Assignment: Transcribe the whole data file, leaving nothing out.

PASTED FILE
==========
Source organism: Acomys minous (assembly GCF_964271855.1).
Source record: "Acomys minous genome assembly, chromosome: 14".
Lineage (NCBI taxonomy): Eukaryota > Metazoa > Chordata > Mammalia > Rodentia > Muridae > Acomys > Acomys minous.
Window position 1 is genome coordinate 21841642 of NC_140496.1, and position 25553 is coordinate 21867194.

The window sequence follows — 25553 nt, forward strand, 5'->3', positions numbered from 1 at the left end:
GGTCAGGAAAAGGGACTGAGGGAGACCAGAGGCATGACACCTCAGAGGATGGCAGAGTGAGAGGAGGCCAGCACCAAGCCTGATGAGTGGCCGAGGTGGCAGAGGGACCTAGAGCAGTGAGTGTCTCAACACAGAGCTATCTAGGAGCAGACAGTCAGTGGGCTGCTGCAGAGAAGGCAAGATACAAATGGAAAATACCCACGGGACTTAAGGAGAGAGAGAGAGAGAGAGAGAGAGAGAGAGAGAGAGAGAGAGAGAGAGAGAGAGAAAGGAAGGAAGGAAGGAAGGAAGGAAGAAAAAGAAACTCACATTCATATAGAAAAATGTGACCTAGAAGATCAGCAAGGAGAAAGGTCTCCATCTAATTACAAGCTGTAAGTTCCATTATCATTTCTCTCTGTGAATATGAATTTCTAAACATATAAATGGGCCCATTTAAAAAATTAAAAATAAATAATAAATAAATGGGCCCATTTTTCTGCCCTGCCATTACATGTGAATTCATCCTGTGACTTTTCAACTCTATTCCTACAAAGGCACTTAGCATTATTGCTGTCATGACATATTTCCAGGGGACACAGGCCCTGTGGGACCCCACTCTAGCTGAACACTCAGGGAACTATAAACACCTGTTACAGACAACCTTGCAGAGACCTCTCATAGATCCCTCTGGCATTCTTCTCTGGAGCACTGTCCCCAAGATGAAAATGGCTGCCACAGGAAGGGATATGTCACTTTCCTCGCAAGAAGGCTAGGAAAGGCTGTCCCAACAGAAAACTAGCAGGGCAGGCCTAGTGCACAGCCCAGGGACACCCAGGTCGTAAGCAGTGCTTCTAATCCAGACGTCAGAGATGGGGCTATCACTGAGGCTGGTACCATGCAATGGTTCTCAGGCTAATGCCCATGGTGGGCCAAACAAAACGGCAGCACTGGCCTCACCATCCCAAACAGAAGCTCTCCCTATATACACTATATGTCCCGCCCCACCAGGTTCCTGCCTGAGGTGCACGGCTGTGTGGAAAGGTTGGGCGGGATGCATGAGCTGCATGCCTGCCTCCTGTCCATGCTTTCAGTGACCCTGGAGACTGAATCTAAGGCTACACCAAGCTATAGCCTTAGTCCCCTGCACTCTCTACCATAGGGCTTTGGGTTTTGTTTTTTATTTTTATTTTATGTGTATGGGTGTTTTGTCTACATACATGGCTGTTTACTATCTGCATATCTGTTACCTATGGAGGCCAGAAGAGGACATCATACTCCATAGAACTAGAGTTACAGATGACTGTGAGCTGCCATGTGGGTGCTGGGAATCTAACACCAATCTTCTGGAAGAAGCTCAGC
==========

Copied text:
Source organism: Acomys minous (assembly GCF_964271855.1).
Source record: "Acomys minous genome assembly, chromosome: 14".
Lineage (NCBI taxonomy): Eukaryota > Metazoa > Chordata > Mammalia > Rodentia > Muridae > Acomys > Acomys minous.
Window position 1 is genome coordinate 21841642 of NC_140496.1, and position 25553 is coordinate 21867194.

The window sequence follows — 25553 nt, forward strand, 5'->3', positions numbered from 1 at the left end:
GGTCAGGAAAAGGGACTGAGGGAGACCAGAGGCATGACACCTCAGAGGATGGCAGAGTGAGAGGAGGCCAGCACCAAGCCTGATGAGTGGCCGAGGTGGCAGAGGGACCTAGAGCAGTGAGTGTCTCAACACAGAGCTATCTAGGAGCAGACAGTCAGTGGGCTGCTGCAGAGAAGGCAAGATACAAATGGAAAATACCCACGGGACTTAAGGAGAGAGAGAGAGAGAGAGAGAGAGAGAGAGAGAGAGAGAGAGAGAGAGAGAGAGAAAGGAAGGAAGGAAGGAAGGAAGGAAGAAAAAGAAACTCACATTCATATAGAAAAATGTGACCTAGAAGATCAGCAAGGAGAAAGGTCTCCATCTAATTACAAGCTGTAAGTTCCATTATCATTTCTCTCTGTGAATATGAATTTCTAAACATATAAATGGGCCCATTTAAAAAATTAAAAATAAATAATAAATAAATGGGCCCATTTTTCTGCCCTGCCATTACATGTGAATTCATCCTGTGACTTTTCAACTCTATTCCTACAAAGGCACTTAGCATTATTGCTGTCATGACATATTTCCAGGGGACACAGGCCCTGTGGGACCCCACTCTAGCTGAACACTCAGGGAACTATAAACACCTGTTACAGACAACCTTGCAGAGACCTCTCATAGATCCCTCTGGCATTCTTCTCTGGAGCACTGTCCCCAAGATGAAAATGGCTGCCACAGGAAGGGATATGTCACTTTCCTCGCAAGAAGGCTAGGAAAGGCTGTCCCAACAGAAAACTAGCAGGGCAGGCCTAGTGCACAGCCCAGGGACACCCAGGTCGTAAGCAGTGCTTCTAATCCAGACGTCAGAGATGGGGCTATCACTGAGGCTGGTACCATGCAATGGTTCTCAGGCTAATGCCCATGGTGGGCCAAACAAAACGGCAGCACTGGCCTCACCATCCCAAACAGAAGCTCTCCCTATATACACTATATGTCCCGCCCCACCAGGTTCCTGCCTGAGGTGCACGGCTGTGTGGAAAGGTTGGGCGGGATGCATGAGCTGCATGCCTGCCTCCTGTCCATGCTTTCAGTGACCCTGGAGACTGAATCTAAGGCTACACCAAGCTATAGCCTTAGTCCCCTGCACTCTCTACCATAGGGCTTTGGGTTTTGTTTTTTATTTTTATTTTATGTGTATGGGTGTTTTGTCTACATACATGGCTGTTTACTATCTGCATATCTGTTACCTATGGAGGCCAGAAGAGGACATCATACTCCATAGAACTAGAGTTACAGATGACTGTGAGCTGCCATGTGGGTGCTGGGAATCTAACACCAATCTTCTGGAAGAAGCTCAGC